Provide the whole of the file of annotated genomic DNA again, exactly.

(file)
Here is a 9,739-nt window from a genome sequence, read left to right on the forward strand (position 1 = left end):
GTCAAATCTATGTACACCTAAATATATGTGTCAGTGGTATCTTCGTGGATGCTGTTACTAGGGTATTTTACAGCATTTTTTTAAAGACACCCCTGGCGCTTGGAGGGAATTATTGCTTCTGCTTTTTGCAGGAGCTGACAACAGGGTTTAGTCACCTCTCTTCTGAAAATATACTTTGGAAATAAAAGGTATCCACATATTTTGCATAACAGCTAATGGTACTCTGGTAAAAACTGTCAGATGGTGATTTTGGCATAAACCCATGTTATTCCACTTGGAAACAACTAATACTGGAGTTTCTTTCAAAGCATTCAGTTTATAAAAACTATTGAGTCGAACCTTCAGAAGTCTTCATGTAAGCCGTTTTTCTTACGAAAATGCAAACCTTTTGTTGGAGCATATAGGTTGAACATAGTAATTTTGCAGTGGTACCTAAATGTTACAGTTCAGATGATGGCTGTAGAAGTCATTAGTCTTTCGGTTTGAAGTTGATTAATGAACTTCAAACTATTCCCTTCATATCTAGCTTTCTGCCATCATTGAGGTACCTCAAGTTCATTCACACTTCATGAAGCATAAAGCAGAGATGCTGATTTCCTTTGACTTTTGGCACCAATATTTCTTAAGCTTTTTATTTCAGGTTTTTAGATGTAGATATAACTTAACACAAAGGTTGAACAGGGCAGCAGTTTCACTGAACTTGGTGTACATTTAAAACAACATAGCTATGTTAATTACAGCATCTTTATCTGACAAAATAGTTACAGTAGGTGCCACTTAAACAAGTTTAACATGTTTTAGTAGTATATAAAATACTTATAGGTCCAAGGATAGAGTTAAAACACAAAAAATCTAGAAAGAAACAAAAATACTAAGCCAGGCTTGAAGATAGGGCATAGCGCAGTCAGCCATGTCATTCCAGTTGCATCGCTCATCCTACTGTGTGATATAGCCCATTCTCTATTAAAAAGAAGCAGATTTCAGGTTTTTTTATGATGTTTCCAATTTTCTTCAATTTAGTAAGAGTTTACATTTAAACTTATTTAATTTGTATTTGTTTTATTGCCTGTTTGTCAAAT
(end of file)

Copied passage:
Here is a 9,739-nt window from a genome sequence, read left to right on the forward strand (position 1 = left end):
GTCAAATCTATGTACACCTAAATATATGTGTCAGTGGTATCTTCGTGGATGCTGTTACTAGGGTATTTTACAGCATTTTTTTAAAGACACCCCTGGCGCTTGGAGGGAATTATTGCTTCTGCTTTTTGCAGGAGCTGACAACAGGGTTTAGTCACCTCTCTTCTGAAAATATACTTTGGAAATAAAAGGTATCCACATATTTTGCATAACAGCTAATGGTACTCTGGTAAAAACTGTCAGATGGTGATTTTGGCATAAACCCATGTTATTCCACTTGGAAACAACTAATACTGGAGTTTCTTTCAAAGCATTCAGTTTATAAAAACTATTGAGTCGAACCTTCAGAAGTCTTCATGTAAGCCGTTTTTCTTACGAAAATGCAAACCTTTTGTTGGAGCATATAGGTTGAACATAGTAATTTTGCAGTGGTACCTAAATGTTACAGTTCAGATGATGGCTGTAGAAGTCATTAGTCTTTCGGTTTGAAGTTGATTAATGAACTTCAAACTATTCCCTTCATATCTAGCTTTCTGCCATCATTGAGGTACCTCAAGTTCATTCACACTTCATGAAGCATAAAGCAGAGATGCTGATTTCCTTTGACTTTTGGCACCAATATTTCTTAAGCTTTTTATTTCAGGTTTTTAGATGTAGATATAACTTAACACAAAGGTTGAACAGGGCAGCAGTTTCACTGAACTTGGTGTACATTTAAAACAACATAGCTATGTTAATTACAGCATCTTTATCTGACAAAATAGTTACAGTAGGTGCCACTTAAACAAGTTTAACATGTTTTAGTAGTATATAAAATACTTATAGGTCCAAGGATAGAGTTAAAACACAAAAAATCTAGAAAGAAACAAAAATACTAAGCCAGGCTTGAAGATAGGGCATAGCGCAGTCAGCCATGTCATTCCAGTTGCATCGCTCATCCTACTGTGTGATATAGCCCATTCTCTATTAAAAAGAAGCAGATTTCAGGTTTTTTTATGATGTTTCCAATTTTCTTCAATTTAGTAAGAGTTTACATTTAAACTTATTTAATTTGTATTTGTTTTATTGCCTGTTTGTCAAAT